For several dozen School of Civil and Environmental Engineering students, Spring Break was a packed week of mind- and perspective-stretching experiences in South America, Europe and Asia. The students worked and explored alongside professors and graduate students as part of three classes affiliated with Tech’s global engineering leadership minor.
Joe Brown’s research is largely focused on water contamination and its impact on public health. He travels to communities around the world measuring microbes in each environment to gather exposure data and determines what it means for the health and safety of residents. In a recent trip to India, Brown found aerosolized Giardia and Salmonella, pathogens not normally known to be transmitted via air. This discovery creates a new challenge in environmental engineering, one where microbes associated with water and sanitation are transmitted via the air (aerosols), potentially leading to new pathways of disease transmission.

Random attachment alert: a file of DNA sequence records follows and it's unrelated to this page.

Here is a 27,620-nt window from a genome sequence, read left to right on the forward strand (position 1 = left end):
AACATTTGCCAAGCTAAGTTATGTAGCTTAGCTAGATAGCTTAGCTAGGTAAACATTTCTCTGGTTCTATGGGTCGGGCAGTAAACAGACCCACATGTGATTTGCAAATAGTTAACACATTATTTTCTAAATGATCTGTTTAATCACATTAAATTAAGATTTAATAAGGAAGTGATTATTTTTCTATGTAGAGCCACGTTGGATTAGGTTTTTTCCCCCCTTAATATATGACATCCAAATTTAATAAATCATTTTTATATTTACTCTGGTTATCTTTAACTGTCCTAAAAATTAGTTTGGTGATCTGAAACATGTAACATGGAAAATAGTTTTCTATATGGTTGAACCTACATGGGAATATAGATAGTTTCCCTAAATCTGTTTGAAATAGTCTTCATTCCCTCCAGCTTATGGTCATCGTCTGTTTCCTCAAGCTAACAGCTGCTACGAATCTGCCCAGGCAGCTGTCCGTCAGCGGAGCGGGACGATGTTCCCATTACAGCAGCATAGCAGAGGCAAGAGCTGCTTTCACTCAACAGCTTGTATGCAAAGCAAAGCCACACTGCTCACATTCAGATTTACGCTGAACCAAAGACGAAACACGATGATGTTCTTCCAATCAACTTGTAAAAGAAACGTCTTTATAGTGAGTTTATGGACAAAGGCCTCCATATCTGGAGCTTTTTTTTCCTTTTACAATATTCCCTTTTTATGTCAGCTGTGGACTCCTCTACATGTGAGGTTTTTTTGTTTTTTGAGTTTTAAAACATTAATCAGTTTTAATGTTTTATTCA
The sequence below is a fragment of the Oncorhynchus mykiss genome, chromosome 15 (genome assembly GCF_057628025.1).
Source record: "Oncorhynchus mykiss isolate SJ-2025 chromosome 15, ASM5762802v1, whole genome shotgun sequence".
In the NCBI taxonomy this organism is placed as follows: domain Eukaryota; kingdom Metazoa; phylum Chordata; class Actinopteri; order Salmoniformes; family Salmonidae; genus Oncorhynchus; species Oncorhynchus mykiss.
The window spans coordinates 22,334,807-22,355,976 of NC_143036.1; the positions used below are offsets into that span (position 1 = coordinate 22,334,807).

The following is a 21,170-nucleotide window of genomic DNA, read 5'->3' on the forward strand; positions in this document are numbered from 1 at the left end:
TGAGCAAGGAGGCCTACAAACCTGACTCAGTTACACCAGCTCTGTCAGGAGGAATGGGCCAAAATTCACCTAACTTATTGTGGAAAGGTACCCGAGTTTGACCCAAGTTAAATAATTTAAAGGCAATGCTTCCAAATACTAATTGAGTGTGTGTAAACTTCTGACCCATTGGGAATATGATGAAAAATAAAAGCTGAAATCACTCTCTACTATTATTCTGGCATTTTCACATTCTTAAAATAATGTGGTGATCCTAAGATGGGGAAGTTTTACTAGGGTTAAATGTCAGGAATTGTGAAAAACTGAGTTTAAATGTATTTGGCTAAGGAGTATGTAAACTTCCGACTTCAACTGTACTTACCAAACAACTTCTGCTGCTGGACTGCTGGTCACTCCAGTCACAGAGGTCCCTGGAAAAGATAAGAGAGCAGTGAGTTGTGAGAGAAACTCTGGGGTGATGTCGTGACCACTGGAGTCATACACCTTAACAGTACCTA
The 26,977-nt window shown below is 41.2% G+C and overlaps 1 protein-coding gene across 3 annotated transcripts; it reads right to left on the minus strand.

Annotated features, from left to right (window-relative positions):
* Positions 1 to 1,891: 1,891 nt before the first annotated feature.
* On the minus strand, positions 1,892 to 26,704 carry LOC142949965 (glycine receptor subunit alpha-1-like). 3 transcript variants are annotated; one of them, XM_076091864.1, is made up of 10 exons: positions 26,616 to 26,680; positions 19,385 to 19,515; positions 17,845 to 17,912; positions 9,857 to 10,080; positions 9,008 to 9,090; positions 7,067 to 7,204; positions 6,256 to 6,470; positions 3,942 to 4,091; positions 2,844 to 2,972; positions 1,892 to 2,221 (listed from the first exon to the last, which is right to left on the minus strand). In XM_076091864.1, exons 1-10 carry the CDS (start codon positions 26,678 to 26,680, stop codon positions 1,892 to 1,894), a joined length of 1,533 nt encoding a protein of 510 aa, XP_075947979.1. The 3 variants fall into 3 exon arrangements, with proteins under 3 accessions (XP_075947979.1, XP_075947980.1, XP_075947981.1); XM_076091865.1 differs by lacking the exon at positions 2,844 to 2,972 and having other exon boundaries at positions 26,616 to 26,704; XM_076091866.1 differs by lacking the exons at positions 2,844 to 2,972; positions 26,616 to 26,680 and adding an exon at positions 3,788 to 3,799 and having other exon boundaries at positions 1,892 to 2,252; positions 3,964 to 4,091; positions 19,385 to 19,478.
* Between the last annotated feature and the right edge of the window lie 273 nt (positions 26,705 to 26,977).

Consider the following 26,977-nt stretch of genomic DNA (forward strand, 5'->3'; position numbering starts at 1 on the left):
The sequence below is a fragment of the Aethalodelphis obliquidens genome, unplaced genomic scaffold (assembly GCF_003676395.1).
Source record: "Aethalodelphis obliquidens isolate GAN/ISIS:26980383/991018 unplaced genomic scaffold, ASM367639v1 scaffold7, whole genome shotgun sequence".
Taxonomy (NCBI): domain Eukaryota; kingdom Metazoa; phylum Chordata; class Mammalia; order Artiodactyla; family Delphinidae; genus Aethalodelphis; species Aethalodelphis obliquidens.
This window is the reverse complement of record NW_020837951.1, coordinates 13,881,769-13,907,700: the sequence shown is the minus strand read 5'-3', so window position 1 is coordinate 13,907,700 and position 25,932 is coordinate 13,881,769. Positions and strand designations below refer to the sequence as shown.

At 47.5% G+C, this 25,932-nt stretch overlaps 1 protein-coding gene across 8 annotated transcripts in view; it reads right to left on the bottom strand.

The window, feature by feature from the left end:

When Joe Brown went to India last summer, he was hoping to collect samples that could help answer some questions he’d been thinking about for a while. His years studying sanitation and global health had given him the idea that the open sewers and overflowing latrines common in the dense cities of the developing world could be linked with disease through an unusual mechanism: airborne transmission of pathogens.
While many Georgia Tech students enjoyed some time away from classes during Spring Break, students in Joe Brown's "Environmental Technology in the Developing World" class were working to improve the lives of Bolivians. Join us on their journey, through the students' own words and pictures.